Too many contractors aren't removing asbestos properly, says B.C. Building Trades Council

With 2018 asbestos ban on the horizon, a federally mandated approach to remove and dispose material will be complicated, according to abatement advocates

With 2018 asbestos ban on horizon, coming up with plans to remove and dispose of the material will be tricky

Asbestos abatement certification is lacking in British Columbia, according to the B.C. Building Trades Council. (Peter Macdiarmid/Getty Images)

The federal government has ordered a ban on asbestos by 2018, but experts say coming up with a national approach for removing and disposing of the hazardous materials will be complicated — especially since many abatement contractors already cut corners.

According to Tom Sigurdson the executive director of the B.C.'s Building Trades Council, some "less-than-reputable" asbestos abatement contractors that are tasked with renovating homes and offices are not using proper procedures.

"Some contractors just don't want to pay the additional cost of doing it properly," he told host Gloria Macarenko on CBC's BC Almanac. "They don't want to provide the protective clothing that's required or the face masks."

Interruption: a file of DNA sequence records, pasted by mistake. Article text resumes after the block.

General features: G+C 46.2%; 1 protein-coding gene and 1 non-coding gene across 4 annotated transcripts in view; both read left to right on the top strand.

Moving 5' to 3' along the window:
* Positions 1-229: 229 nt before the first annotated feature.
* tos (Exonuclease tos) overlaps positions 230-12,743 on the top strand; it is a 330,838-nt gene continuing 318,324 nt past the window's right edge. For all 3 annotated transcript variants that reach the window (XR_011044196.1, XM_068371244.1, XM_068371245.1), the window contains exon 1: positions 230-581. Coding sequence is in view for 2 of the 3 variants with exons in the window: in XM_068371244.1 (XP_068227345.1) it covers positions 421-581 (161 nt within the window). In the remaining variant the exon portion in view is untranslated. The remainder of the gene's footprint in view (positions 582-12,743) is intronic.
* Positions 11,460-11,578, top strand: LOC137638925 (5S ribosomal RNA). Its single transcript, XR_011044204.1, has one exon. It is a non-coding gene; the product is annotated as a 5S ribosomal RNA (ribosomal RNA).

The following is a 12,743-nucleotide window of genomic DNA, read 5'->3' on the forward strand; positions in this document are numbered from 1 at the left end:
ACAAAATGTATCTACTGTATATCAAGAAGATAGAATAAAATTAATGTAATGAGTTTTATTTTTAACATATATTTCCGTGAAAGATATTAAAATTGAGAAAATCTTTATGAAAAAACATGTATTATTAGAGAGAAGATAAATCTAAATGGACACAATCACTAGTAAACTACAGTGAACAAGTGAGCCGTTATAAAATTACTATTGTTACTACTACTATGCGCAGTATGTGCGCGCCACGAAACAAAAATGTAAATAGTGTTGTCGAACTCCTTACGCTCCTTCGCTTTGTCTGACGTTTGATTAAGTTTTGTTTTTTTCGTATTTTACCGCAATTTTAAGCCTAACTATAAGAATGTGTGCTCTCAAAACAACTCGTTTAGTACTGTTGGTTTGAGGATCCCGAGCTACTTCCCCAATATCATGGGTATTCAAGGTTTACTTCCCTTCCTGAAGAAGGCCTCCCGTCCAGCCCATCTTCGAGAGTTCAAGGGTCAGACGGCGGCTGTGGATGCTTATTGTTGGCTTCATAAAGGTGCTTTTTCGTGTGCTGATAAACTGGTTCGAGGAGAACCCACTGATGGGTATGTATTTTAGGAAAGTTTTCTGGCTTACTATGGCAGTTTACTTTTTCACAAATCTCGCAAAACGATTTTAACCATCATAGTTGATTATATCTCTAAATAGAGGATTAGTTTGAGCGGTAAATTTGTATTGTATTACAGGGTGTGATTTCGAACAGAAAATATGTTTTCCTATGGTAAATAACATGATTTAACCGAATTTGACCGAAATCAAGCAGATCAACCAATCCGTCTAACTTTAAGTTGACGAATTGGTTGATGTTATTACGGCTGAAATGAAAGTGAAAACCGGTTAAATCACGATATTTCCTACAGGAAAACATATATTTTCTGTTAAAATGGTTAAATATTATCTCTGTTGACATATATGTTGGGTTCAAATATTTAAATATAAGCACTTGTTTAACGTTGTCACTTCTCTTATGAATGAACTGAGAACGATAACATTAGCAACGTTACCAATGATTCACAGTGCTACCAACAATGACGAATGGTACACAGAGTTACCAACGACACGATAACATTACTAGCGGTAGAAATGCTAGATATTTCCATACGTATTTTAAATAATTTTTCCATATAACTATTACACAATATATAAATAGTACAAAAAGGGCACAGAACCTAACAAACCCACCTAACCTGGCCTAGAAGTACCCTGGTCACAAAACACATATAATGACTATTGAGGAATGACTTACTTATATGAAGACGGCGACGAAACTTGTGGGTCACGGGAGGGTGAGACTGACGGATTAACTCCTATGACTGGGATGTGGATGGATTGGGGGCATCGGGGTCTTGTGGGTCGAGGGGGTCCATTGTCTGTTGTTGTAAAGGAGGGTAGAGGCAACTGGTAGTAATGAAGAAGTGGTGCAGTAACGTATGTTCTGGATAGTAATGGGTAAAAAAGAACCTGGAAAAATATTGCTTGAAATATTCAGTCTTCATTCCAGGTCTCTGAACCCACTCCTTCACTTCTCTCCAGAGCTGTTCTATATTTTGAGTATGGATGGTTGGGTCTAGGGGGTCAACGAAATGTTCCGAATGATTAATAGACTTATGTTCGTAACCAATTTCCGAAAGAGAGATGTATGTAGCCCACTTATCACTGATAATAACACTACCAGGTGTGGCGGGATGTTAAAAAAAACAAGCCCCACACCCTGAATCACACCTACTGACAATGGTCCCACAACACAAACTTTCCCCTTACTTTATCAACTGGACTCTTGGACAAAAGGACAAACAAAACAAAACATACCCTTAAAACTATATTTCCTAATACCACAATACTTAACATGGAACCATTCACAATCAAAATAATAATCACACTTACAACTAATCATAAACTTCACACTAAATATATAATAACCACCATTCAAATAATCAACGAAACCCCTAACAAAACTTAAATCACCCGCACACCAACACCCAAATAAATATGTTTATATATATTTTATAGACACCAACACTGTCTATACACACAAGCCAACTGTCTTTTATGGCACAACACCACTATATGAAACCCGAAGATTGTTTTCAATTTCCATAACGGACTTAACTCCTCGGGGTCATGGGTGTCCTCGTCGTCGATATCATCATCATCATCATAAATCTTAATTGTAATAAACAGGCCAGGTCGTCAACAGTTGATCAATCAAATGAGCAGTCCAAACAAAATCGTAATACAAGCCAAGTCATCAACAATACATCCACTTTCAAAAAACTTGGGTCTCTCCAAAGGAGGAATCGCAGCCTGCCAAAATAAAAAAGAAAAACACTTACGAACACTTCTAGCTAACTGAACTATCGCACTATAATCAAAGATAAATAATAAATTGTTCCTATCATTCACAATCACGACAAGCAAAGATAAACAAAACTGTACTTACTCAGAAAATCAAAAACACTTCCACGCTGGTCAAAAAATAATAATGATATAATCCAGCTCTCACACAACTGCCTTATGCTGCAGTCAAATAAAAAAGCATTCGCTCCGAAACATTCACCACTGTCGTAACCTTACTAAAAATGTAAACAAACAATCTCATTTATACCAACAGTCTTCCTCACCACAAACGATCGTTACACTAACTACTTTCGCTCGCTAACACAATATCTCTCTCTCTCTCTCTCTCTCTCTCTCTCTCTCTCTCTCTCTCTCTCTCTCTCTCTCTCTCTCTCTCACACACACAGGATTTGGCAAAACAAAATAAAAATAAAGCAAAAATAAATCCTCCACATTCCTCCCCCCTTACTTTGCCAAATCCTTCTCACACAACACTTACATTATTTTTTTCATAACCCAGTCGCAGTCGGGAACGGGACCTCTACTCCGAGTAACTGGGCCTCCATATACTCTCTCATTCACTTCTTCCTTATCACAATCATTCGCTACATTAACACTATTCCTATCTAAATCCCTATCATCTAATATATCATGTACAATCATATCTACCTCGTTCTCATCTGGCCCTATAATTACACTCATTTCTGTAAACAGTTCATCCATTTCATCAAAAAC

There is currently no provincially mandated certification for asbestos abatement contractors in B.C. The lack of provincial oversight challenges the health of workers in the industry, according to Sigurdson

"For some people that are not properly certified in asbestos abatement, they don't know any different. They just think they're going in and doing a simple demolition — and it's not just a simple demolition."

Asbestos is one of the leading causes of death among workers in the country, linked to over 2,000 deaths per year. Contact with asbestos can lead to terminal diseases, including mesothelioma, lung cancer, and asbestosis.

"This is a great concern of ours, because they're exposing workers and everyone in the community and families as well," he said.

Francesco Spertini holds a chunk of asbestos with his bare hands at the now closed Jeffrey mine Wednesday, August 10, 2016, in Asbestos, Que. (Paul Chiasson/Canadian Press)

Lack of provincial oversight

According to independent labour consultant Larry Stoffman, the federal government has taken a strong first step towards rectifying the asbestos problem. But there's still a long way to go, especially in B.C.

"We certify people for industrial first aid, but not to remove a potent carcinogen like asbestos — it makes absolutely no sense. Not only is the homeowner at risk, but the workers are at risk," he said.

Stoffman says he's part of a lobbying effort directed at the provincial government to develop a registry of certified abatement contractors. He says the province has expressed interest.

"We would like to see that brought forward, and we're working with WorksafeBC to do that."

With files from CBC's BC Almanac


To listen to the full interview, click on the audio labelled: Too many contractors aren't removing asbestos properly, says BC Trades Council